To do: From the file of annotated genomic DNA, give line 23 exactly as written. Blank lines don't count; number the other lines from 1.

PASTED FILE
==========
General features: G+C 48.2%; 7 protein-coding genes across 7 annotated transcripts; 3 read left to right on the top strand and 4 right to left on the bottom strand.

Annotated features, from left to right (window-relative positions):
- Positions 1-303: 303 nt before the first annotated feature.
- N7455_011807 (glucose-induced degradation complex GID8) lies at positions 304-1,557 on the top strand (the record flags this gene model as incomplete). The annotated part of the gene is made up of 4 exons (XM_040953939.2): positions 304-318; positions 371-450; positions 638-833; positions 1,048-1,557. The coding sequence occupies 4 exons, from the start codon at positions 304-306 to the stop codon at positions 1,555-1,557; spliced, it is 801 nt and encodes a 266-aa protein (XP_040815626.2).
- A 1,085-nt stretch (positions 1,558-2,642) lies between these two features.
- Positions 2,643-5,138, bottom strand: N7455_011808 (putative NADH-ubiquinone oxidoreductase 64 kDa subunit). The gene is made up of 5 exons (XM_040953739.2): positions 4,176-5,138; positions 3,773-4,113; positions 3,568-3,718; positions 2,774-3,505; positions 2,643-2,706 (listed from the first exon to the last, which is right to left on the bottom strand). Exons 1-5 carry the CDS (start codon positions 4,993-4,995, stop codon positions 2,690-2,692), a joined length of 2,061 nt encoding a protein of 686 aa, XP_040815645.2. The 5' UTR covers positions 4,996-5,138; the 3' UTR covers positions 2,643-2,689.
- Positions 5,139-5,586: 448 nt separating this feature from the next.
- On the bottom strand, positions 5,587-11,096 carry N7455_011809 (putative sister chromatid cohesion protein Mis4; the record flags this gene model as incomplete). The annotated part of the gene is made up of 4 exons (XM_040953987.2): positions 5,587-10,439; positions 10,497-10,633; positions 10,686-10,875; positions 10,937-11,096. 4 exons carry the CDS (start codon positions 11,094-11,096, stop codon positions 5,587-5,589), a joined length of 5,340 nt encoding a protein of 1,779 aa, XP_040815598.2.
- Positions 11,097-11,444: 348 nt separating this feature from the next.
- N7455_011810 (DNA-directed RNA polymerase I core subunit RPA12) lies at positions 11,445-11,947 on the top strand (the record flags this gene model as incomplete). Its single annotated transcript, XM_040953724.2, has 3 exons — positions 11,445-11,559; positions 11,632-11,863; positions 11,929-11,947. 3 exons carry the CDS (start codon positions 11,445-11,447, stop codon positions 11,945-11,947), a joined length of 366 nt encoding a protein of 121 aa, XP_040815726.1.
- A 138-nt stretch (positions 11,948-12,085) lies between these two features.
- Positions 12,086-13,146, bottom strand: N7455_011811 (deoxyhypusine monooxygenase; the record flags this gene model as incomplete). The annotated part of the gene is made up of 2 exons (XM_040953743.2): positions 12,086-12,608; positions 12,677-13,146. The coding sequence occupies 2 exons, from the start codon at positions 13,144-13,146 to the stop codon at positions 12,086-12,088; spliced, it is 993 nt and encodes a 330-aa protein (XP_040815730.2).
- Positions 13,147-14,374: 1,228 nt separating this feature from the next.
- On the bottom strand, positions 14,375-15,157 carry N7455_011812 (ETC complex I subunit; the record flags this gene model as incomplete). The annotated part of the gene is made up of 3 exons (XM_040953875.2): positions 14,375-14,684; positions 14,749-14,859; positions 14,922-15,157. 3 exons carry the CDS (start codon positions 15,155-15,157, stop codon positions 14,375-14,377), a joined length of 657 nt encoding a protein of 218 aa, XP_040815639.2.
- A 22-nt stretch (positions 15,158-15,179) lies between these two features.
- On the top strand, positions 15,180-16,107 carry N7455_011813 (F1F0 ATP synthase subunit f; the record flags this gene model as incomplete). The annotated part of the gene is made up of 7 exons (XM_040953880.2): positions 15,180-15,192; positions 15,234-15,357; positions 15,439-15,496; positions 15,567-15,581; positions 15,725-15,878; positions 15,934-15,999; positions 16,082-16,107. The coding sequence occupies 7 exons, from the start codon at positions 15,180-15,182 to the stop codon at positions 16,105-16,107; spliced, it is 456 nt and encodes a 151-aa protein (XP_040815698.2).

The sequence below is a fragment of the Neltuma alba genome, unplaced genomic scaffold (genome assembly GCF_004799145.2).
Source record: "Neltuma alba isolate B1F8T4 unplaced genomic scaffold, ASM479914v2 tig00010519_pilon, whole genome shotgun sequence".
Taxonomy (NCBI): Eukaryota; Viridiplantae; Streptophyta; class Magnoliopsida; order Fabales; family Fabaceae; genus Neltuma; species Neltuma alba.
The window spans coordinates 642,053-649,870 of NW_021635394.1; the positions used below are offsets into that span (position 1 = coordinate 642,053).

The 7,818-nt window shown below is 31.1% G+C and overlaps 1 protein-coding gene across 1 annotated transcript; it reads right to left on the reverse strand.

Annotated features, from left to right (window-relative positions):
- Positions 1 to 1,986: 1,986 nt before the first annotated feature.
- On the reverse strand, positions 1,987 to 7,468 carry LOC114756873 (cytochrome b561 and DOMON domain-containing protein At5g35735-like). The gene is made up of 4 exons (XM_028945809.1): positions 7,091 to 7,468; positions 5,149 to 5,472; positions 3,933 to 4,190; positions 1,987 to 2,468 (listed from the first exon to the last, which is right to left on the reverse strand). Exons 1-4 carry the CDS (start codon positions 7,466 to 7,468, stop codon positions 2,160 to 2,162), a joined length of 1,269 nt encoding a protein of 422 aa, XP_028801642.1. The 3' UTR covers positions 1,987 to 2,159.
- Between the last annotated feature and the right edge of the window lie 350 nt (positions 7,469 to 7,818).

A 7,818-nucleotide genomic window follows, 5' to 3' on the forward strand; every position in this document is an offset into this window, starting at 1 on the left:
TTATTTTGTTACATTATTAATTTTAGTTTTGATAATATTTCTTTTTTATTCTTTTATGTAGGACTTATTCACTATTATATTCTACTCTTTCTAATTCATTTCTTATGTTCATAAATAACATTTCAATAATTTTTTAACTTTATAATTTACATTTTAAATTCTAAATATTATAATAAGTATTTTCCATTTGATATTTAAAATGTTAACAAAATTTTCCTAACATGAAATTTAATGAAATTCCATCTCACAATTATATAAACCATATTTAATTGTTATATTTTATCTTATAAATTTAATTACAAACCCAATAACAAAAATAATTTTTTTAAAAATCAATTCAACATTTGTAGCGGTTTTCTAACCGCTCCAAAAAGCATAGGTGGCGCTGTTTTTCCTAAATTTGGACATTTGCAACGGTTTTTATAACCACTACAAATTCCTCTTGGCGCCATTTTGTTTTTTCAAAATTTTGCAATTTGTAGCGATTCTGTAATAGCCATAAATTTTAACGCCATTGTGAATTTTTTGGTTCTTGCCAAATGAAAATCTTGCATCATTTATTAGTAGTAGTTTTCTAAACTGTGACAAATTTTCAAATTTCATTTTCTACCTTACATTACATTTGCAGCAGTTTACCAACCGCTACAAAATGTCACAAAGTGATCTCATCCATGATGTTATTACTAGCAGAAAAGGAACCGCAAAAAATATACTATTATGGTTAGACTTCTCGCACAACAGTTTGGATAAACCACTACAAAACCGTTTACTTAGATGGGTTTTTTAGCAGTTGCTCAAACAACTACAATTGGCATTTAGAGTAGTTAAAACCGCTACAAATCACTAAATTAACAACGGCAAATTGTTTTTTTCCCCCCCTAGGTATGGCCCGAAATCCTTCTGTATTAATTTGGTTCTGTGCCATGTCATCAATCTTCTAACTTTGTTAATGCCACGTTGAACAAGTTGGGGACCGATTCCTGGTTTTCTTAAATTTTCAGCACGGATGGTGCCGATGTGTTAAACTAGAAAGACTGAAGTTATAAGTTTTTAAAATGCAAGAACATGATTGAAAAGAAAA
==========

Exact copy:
- Positions 1 to 1,986: 1,986 nt before the first annotated feature.